The Widow's Christmas Surprise
The Widow's Christmas Surprise
by Jenna Jaxon
GENRE: Historical Romance
The death of her husband has thrown Lady Maria Kersey’s future into doubt—and her heart into the arms of a man she cannot have. But Christmas with the Widows’ Club will bring choices—and surprises--that may change all her holidays to come . . .
Maria just gave birth to her first child, a beautiful daughter—but the event is shrouded in sorrow. A month earlier, Maria’s husband, Lord Kersey, was killed in a duel under compromising circumstances. Worse, Maria’s failure to provide a male heir has stripped her of any hope of an inheritance. Scorned by the ton, one of her few allies is her late husband’s steward, Hugh Granger. Hugh is everything her husband was not—warm, charming—and penniless. . . .
Hugh has fallen desperately in love with Maria, but has little to offer but comfort. As their attraction becomes impossible to resist, Maria flees to London to spend Christmas with her dearest friends, a group of widows who lost their own husbands in the Battle of Waterloo. Little does she know the holidays will reveal a twist of fate she never expected—proving that the greatest Christmas gift is the magic of true love . . .
NOTE: The book is on sale for $0.99.
“Would you and Lady John come to tea with me and my sister tomorrow afternoon at Wingate?”
“I would be delighted to meet Miss Granger. I shall ask my cousin, but I am certain she will wish to make the acquaintance as well.” Her eyes sparkled with true joy, making Hugh almost giddy with relief.
“Thank you, my lady.” She was so close, so temptingly close. Her face tilted up to him brought her mouth only inches from his lips. If he swayed slightly toward her—
She rose up and brushed her lips against his in a fleeting kiss that seemed to last far longer than the few seconds it surely took. Still, he savored the warmth of her mouth, the sweetness of her breath, the closeness of her face next to his. Not a sensual kiss, but one so comforting he could forget the worries for his family completely for those few blissful moments. Heaven in several different ways.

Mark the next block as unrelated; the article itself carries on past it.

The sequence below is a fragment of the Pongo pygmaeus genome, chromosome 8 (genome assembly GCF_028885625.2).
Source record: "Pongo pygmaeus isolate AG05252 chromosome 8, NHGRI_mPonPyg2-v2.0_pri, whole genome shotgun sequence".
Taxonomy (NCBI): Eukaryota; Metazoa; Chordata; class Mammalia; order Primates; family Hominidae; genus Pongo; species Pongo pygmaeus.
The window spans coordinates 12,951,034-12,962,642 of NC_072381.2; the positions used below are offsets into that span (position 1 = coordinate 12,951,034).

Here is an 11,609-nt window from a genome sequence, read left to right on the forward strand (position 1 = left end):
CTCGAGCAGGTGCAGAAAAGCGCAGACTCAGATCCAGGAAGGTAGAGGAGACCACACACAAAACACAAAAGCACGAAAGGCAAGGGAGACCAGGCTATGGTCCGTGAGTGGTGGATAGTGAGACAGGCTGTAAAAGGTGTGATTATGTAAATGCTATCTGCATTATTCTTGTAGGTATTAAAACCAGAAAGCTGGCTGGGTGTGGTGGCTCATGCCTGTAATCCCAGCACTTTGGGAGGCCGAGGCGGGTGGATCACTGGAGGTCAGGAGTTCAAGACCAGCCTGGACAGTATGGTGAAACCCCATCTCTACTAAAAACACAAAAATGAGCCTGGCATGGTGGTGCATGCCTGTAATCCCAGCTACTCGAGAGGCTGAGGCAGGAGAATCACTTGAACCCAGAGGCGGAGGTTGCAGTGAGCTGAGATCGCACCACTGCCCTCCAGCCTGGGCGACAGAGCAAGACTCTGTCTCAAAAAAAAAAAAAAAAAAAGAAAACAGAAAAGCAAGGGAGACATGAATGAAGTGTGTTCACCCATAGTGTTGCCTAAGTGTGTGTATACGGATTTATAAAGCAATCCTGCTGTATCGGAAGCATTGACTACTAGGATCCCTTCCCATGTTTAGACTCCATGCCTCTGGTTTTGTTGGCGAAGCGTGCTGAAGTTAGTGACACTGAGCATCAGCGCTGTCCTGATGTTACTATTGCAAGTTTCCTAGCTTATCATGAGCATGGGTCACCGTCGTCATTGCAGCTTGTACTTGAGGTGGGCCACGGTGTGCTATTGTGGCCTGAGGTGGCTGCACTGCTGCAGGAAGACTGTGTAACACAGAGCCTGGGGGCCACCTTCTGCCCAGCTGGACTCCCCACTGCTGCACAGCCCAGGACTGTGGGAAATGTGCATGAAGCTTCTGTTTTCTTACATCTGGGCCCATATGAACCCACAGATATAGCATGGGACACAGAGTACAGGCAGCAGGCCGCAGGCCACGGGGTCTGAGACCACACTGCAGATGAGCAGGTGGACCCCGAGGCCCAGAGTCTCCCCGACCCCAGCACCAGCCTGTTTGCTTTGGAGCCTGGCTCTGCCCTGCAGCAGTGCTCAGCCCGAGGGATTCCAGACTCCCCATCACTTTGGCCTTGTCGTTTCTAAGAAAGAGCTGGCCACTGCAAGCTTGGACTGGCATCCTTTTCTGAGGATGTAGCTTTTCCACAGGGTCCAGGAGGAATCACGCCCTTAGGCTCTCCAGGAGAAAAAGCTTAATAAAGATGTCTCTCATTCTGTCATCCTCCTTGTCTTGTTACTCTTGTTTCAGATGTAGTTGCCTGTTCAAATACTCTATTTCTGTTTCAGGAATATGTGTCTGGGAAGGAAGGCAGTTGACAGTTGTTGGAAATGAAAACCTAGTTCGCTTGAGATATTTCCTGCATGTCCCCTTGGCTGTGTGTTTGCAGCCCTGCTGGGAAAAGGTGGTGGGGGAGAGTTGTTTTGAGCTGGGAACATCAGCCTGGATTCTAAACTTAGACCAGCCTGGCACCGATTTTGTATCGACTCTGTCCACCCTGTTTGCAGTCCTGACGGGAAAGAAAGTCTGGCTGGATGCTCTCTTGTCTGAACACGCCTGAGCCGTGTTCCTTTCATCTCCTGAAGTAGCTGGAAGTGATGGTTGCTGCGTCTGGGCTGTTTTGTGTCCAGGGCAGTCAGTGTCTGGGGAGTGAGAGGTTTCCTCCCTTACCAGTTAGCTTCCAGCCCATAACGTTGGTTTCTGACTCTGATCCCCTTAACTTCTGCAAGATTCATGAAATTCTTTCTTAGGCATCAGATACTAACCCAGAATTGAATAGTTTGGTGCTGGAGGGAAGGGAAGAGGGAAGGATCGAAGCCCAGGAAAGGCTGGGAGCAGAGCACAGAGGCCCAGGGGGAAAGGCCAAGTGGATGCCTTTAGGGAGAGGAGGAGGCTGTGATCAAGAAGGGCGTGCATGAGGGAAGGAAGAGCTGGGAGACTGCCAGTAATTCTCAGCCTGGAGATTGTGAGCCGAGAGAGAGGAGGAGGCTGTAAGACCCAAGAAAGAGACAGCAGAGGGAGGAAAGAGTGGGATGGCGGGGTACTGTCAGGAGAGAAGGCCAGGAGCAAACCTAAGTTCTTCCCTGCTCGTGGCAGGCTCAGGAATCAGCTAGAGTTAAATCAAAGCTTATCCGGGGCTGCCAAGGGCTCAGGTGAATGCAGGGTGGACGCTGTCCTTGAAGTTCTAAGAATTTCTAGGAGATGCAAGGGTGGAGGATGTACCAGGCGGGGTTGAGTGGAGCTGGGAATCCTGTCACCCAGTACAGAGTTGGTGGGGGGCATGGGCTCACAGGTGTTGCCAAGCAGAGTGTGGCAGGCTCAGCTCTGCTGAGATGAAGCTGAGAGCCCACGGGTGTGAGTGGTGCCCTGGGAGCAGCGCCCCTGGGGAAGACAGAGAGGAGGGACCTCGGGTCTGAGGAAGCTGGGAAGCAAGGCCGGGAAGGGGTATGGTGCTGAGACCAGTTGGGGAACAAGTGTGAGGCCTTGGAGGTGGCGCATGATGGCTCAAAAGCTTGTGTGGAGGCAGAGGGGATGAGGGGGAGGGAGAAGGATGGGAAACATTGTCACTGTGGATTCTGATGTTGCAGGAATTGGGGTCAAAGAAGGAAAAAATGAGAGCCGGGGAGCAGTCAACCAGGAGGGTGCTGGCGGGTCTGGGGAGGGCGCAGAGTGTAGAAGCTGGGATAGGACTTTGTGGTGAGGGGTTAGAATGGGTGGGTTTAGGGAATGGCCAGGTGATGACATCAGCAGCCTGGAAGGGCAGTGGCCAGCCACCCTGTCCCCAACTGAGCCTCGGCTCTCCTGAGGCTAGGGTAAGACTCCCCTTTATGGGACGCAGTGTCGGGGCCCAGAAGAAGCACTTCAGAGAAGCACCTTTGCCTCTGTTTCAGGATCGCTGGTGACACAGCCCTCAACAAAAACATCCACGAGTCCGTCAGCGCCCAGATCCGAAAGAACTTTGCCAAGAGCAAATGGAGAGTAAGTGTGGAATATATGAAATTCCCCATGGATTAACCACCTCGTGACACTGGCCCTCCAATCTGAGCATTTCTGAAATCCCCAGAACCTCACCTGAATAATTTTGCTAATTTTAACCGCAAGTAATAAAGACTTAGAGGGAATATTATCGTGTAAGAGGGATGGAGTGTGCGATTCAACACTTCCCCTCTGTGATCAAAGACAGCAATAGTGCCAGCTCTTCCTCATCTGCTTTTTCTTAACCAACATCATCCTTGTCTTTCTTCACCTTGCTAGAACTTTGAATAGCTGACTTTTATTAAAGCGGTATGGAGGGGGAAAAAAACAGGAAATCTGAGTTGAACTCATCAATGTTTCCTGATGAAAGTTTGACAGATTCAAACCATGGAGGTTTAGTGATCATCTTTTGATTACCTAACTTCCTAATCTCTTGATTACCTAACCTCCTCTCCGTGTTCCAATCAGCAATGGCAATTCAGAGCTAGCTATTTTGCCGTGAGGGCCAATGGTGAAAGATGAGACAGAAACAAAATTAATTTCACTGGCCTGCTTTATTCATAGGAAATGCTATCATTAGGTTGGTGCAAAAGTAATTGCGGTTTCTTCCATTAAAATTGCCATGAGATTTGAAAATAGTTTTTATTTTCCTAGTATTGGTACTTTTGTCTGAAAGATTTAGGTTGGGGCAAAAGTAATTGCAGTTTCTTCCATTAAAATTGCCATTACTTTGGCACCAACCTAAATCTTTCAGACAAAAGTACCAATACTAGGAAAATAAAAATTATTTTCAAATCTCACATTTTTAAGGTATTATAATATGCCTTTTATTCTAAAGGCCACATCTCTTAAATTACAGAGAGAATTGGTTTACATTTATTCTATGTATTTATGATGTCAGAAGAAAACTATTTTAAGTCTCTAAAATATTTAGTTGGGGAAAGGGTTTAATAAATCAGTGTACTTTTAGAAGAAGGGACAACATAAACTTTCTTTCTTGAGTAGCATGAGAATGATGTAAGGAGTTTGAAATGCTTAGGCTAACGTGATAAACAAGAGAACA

Then she was gone, slipped out the door with only the swish of her purple skirts lingering on the air.
Hugh gazed about the room, not entirely certain what had just happened had been real. And if it had been—and he hoped like the devil it had been—then he must figure out what Lady Kersey had meant by kissing him, and how they could go on from here.
About the Author:
Jenna Jaxon is a best-selling author of historical romance, writing in a variety of time periods because she believes that passion is timeless. She has been reading and writing historical romance since she was a teenager. A romantic herself, Jenna has always loved a dark side to the genre, a twist, suspense, a surprise. She tries to incorporate all of these elements into her own stories.
She lives in Virginia with her family and a small menagerie of pets--including two vocal cats, one almost silent cat, two curious bunnies, and a Shar-pei mix named Frenchie.
Q&A With the Author
Who is your favorite author and why?
That’s kind of a tricky question since I read in several genres. If we’re talking horror/thriller then hands down it’s Stephen King. I’ve loved his books for 50 years. And it’s not for the thrill mostly, although I do like to be scared by his books, it’s more because of the way he invests the reader in his characters so deeply almost from the first pages. He has an unerring sense of what to write to put the reader squarely on the side of the protagonist from the beginning. You care deeply about these people, all of his characters (except the villains). Which is why I read his books over and over.